Impartial third party interventions in wild chimpanzees
Applicants are invited to apply for a project that will be in competition for funding for an internal university award. The outcome of the application will be determined by several factors including the quality of the candidate. Applicants must have a relevant MSc degree, experience of animal behaviour data collection, expertise in study design / statistical analysis (proficient use of R) and excellent writing skills, ideally evidenced with a publication in a peer reviewed journal. Desirable characteristics include an interest in primate social behaviour, field experience. UK/EU nationals only.
Investigating factors affecting the maintenance of stable social groups is important for understanding the evolutionary basis of sociality. Group living is a delicate balance between competition and cooperation. While there are many benefits to group living, for example, predator defence and/or cooperative defence of food resources, there are also costs related to increased competition for limited resources. Inter-individual conflicts of interest give rise to aggressive interactions with costly consequences such as injury, damaged relationships and destabilised social networks that negatively influence fitness. Thus, evolution should favour mechanisms that minimise disruption and promote group stability. One important mechanism that can stabilise society is policing.
Whilst the area of conflict management has been well studied in primates, relatively less attention has been paid to whether, and how, third parties police conflicts between group members. Policing is thought to be supported in societies that have a high variance power structure where individuals signal their submission. Policing is defined as an impartial intervention by a third party in an on-going aggressive conflict. Crucially, conflict participants are treated the same, either with a neutral approach, affiliation or aggression. There are relatively few quantitative studies on policing in primates. Researchers have noted its occurrence in several macaque species, mountain gorillas and chimpanzees.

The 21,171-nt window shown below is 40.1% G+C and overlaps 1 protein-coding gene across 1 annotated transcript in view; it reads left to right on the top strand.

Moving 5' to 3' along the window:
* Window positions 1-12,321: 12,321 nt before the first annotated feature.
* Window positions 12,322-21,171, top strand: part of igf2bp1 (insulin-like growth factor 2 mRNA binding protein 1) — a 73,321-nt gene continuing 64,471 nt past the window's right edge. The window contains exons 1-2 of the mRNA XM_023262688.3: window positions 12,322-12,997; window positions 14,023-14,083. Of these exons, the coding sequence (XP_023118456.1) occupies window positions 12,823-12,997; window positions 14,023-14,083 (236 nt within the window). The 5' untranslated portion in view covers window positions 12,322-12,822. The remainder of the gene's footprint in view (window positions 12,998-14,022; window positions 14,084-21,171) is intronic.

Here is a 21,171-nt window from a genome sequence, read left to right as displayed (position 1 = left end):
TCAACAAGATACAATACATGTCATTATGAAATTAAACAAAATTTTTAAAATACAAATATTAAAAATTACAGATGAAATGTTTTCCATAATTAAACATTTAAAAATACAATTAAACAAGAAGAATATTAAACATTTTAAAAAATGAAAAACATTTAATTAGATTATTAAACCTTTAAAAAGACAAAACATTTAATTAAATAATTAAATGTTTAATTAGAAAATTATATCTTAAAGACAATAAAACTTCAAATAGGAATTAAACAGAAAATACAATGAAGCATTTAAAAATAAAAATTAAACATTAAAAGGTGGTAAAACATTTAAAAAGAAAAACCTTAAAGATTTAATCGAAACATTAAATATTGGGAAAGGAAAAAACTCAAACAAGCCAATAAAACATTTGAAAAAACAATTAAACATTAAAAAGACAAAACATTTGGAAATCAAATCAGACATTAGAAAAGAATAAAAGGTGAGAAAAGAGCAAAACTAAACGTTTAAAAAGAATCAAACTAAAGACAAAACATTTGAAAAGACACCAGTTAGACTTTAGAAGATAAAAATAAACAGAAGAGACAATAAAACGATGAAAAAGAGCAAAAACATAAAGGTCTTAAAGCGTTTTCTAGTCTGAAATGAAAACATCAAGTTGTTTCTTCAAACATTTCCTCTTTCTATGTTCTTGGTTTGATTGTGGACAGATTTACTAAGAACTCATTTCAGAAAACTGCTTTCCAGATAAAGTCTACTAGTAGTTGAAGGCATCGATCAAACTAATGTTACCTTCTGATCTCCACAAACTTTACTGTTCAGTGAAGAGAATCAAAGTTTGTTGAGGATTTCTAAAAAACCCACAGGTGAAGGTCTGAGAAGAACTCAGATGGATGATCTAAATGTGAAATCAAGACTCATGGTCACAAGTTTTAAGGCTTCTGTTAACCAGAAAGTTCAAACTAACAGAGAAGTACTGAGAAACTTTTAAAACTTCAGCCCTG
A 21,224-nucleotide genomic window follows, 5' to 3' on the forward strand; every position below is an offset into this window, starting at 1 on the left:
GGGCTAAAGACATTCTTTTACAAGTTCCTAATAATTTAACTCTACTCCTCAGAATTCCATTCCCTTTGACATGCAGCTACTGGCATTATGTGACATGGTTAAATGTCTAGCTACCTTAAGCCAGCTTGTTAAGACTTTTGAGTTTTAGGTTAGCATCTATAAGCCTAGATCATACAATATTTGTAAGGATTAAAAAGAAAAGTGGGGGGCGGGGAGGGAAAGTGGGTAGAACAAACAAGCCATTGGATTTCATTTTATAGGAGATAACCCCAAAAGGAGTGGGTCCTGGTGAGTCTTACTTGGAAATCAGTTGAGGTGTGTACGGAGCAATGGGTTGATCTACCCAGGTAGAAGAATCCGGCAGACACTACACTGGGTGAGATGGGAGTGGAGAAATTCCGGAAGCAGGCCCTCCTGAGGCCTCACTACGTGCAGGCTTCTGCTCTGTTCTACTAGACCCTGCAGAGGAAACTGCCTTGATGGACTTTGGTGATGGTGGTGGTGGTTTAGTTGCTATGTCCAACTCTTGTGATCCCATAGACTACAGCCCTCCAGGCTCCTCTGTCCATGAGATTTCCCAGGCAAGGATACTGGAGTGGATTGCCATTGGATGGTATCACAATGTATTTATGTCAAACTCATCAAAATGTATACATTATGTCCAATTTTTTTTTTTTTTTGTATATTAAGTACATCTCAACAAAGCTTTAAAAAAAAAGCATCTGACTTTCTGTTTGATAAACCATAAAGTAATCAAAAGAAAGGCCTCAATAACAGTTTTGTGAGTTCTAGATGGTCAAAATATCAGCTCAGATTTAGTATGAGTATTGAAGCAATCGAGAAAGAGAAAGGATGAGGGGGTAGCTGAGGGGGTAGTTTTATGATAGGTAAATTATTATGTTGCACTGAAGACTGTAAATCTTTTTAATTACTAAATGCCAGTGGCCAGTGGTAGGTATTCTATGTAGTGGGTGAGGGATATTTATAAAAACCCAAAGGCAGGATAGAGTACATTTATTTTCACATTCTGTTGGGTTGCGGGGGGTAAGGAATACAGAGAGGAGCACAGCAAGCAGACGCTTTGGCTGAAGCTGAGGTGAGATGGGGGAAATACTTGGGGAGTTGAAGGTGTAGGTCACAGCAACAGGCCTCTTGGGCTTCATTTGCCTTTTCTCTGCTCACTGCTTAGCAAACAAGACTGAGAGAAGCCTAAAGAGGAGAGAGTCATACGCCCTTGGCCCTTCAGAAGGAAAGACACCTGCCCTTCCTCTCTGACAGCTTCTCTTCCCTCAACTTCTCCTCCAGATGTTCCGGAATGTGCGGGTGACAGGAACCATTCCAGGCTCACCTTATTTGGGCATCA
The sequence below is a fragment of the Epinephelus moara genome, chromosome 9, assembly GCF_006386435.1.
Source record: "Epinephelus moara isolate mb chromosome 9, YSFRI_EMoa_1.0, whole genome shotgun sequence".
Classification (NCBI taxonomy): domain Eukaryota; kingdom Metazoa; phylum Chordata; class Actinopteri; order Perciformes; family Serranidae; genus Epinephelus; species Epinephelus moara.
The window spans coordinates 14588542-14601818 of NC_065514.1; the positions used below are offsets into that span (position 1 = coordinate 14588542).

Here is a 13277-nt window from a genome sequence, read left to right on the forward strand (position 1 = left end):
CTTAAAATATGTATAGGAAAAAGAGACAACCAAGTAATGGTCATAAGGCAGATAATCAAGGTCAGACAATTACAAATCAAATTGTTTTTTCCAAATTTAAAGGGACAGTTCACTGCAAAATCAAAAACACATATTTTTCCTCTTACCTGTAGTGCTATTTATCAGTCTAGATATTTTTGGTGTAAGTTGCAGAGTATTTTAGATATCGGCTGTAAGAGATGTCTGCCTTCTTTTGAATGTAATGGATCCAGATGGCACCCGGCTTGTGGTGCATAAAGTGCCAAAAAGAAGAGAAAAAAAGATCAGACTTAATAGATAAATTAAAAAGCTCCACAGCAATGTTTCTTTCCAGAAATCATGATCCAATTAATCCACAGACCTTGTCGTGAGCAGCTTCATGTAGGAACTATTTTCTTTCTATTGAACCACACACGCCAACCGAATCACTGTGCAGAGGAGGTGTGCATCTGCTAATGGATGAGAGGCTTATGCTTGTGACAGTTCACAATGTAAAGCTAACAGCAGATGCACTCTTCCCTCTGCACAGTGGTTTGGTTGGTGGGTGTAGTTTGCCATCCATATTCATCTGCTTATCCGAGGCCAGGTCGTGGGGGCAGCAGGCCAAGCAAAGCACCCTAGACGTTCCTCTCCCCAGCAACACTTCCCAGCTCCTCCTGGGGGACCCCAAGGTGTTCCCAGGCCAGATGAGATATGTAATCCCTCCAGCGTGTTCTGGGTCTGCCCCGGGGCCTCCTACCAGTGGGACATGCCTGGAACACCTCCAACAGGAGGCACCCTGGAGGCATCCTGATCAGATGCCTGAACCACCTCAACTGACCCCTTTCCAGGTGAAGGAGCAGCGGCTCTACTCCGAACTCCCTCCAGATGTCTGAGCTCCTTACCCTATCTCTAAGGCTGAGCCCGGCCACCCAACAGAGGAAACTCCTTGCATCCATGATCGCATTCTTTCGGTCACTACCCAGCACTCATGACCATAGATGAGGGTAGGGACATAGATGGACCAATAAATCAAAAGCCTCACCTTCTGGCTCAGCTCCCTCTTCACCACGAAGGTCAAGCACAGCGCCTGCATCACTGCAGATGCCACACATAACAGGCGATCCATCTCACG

How policing operates in a species with a fission-fusion system where group members fission into several smaller sub-groups is not yet understood. This project presents an exciting opportunity to investigate the patterning and function of policing behaviour in a community of wild, chimpanzees at the established Greater Mahale Ecosystem Research and Conservation (gmerc.org) field site in Tanzania, run by Dr Alex Piel (second supervisor). The student will spend 18 months collecting behavioural observation data on the previously habituated chimpanzees using standard sampling methods (continuous focal, instantaneous group and all occurrence sampling). There is flexibility within the project for the student to develop additional research questions.
Please apply by email to [Email Address Removed] with a CV and cover letter, along with contact information for two referees. The deadline for applications is Monday 18th February 2019. Please feel free to email me with any questions. The potential start date is between 24 September and 5 October 2019.
The successful applicant will be put forward in a competitive internal bid for a three-year , full-time LJMU PhD Scholarship (UK/EU nationals only) comprising annual tuition fees, an annual stipend (£14,777 in 2018-19) and a contribution towards running costs.